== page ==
Fascism tends to be relegated to a dark chapter of European history, but what if new forms of fascism are currently returning to the forefront of the political scene? In (New) Fascism: Contagion, Community, Myth (August 1, 2019) Nidesh Lawtoo diagnoses the case of Trump to illustrate the (un)timeliness of Nietzsche’s claim that, one day, “‘actors,’ all kinds of actors, will be the real masters.” Preview and pre-order here.
“The book is a testament to the power of reasoning to unmask and resist cruel forms of affective contagion, even as it opens the door to the project of composing generous and laudable admixtures of pathos and logos. A bracing and elegant book very much worth reading.”
—JANE BENNETT, Professor, Department of Political Science, Johns Hopkins University, and author of Vibrant Matter: A Political Ecology of Things
This article reconsiders the power of myth in light of the rise of new fascist leaders who cast a shadow on the contemporary political scene. Part of a special issue on Myth and Modernity (ed. Hannes Opelz), Nidesh Lawtoo looks back to Lacoue-Labarthe’s and Nancy’s, “The Nazi Myth,” to account for the affective power of myth that is currently being reloaded both in Europe and the US–an argument internal to a forthcoming book on (New) Fascism (2019). Article available here.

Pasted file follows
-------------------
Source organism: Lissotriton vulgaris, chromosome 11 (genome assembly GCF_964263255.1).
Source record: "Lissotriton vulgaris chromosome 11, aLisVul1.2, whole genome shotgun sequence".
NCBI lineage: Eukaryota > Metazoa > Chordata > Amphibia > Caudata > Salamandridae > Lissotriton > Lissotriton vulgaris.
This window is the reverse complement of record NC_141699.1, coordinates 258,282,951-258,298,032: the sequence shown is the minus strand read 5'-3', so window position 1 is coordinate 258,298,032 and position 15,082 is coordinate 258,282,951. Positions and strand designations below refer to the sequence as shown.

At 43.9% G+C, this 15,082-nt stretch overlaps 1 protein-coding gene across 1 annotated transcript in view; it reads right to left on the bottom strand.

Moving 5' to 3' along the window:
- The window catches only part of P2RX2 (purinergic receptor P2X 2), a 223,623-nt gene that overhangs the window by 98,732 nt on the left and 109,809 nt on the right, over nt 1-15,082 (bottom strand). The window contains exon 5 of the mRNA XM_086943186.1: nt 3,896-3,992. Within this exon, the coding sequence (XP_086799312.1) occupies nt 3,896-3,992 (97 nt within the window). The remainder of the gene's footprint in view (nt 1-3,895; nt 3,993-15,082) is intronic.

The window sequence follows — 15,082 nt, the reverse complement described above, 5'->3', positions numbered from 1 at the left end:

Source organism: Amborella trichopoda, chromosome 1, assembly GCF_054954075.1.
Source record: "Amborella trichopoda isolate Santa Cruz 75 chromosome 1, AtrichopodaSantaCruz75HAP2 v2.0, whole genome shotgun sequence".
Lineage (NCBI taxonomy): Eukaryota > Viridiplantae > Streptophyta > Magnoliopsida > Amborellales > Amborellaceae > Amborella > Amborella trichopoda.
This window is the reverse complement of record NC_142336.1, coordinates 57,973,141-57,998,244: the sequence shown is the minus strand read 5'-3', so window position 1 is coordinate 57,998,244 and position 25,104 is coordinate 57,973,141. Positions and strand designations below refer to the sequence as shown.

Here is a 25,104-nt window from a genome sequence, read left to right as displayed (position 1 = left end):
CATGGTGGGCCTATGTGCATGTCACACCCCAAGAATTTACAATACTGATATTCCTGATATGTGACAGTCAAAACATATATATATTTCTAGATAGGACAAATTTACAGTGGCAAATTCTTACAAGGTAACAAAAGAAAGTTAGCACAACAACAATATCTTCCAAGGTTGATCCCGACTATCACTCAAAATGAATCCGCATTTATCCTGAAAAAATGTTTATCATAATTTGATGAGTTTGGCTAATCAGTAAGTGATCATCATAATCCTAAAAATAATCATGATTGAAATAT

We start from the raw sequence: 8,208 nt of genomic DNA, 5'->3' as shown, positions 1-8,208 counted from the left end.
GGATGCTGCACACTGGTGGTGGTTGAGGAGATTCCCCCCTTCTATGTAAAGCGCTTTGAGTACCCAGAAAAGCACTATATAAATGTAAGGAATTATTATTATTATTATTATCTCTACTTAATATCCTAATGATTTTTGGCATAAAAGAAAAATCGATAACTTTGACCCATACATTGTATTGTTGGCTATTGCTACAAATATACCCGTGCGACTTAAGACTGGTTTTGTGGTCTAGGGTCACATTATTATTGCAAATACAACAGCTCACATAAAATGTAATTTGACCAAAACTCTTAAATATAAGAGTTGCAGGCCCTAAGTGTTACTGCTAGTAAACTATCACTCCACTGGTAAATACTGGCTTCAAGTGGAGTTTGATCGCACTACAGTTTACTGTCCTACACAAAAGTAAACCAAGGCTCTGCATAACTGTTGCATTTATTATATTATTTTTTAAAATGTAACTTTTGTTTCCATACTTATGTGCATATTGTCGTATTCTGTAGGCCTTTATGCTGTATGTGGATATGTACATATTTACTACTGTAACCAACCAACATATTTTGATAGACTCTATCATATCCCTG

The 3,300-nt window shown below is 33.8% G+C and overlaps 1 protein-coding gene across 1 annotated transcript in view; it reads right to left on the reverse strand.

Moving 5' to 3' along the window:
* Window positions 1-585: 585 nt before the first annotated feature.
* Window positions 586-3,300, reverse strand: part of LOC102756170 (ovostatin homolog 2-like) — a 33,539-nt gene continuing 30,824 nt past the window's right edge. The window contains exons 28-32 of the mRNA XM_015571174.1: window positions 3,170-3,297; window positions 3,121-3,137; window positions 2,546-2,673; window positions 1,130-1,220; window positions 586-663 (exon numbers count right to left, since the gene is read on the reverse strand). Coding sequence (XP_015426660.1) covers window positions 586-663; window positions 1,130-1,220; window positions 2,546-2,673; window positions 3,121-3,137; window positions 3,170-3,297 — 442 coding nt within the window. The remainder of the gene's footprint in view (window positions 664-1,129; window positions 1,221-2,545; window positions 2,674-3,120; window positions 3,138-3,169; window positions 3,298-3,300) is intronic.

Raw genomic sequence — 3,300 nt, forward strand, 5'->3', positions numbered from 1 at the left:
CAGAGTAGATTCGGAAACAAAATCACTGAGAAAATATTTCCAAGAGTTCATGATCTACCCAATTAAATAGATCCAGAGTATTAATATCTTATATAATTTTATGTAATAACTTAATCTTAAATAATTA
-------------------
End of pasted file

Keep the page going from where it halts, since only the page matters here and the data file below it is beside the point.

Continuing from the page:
The HOM Project is happy to announce a workshop with Jean-Luc Nancy on December 7, 2018. The goal of the workshop is to revisit an untimely essay, titled Le mythe nazi (1981; written with Philippe Lacoue-Labarthe), in light of the recent return of neo-fascist leaders–both in Europe and in the US–who are currently turning the political into a fiction. Registration: https://hiw.kuleuven.be/hua/events/agenda/homworkshop-nancy